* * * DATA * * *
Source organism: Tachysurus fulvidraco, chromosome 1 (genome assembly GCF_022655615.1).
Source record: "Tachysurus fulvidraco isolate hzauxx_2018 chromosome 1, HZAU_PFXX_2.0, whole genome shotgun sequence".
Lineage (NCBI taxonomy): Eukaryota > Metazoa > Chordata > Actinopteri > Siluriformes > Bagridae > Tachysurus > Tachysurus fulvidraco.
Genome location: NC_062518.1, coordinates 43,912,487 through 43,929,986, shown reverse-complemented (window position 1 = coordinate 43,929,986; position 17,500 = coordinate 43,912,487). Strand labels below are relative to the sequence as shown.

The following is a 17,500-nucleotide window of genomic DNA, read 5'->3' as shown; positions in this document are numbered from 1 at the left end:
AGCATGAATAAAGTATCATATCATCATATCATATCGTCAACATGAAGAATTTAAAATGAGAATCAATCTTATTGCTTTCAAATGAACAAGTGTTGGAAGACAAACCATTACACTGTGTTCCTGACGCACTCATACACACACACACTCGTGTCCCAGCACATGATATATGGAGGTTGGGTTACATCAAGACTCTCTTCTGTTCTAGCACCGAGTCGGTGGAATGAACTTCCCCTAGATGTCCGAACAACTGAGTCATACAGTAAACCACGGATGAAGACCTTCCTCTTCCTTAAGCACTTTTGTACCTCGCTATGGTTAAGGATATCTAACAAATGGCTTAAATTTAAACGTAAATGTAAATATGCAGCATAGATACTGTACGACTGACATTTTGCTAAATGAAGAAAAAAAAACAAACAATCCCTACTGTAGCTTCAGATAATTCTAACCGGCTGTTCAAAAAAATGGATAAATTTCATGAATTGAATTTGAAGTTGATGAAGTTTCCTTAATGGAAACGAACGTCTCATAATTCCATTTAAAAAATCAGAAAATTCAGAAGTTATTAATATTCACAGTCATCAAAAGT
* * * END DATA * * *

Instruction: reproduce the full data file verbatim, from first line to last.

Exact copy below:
Source organism: Tachysurus fulvidraco, chromosome 1 (genome assembly GCF_022655615.1).
Source record: "Tachysurus fulvidraco isolate hzauxx_2018 chromosome 1, HZAU_PFXX_2.0, whole genome shotgun sequence".
Lineage (NCBI taxonomy): Eukaryota > Metazoa > Chordata > Actinopteri > Siluriformes > Bagridae > Tachysurus > Tachysurus fulvidraco.
Genome location: NC_062518.1, coordinates 43,912,487 through 43,929,986, shown reverse-complemented (window position 1 = coordinate 43,929,986; position 17,500 = coordinate 43,912,487). Strand labels below are relative to the sequence as shown.

The following is a 17,500-nucleotide window of genomic DNA, read 5'->3' as shown; positions in this document are numbered from 1 at the left end:
AGCATGAATAAAGTATCATATCATCATATCATATCGTCAACATGAAGAATTTAAAATGAGAATCAATCTTATTGCTTTCAAATGAACAAGTGTTGGAAGACAAACCATTACACTGTGTTCCTGACGCACTCATACACACACACACTCGTGTCCCAGCACATGATATATGGAGGTTGGGTTACATCAAGACTCTCTTCTGTTCTAGCACCGAGTCGGTGGAATGAACTTCCCCTAGATGTCCGAACAACTGAGTCATACAGTAAACCACGGATGAAGACCTTCCTCTTCCTTAAGCACTTTTGTACCTCGCTATGGTTAAGGATATCTAACAAATGGCTTAAATTTAAACGTAAATGTAAATATGCAGCATAGATACTGTACGACTGACATTTTGCTAAATGAAGAAAAAAAAACAAACAATCCCTACTGTAGCTTCAGATAATTCTAACCGGCTGTTCAAAAAAATGGATAAATTTCATGAATTGAATTTGAAGTTGATGAAGTTTCCTTAATGGAAACGAACGTCTCATAATTCCATTTAAAAAATCAGAAAATTCAGAAGTTATTAATATTCACAGTCATCAAAAGT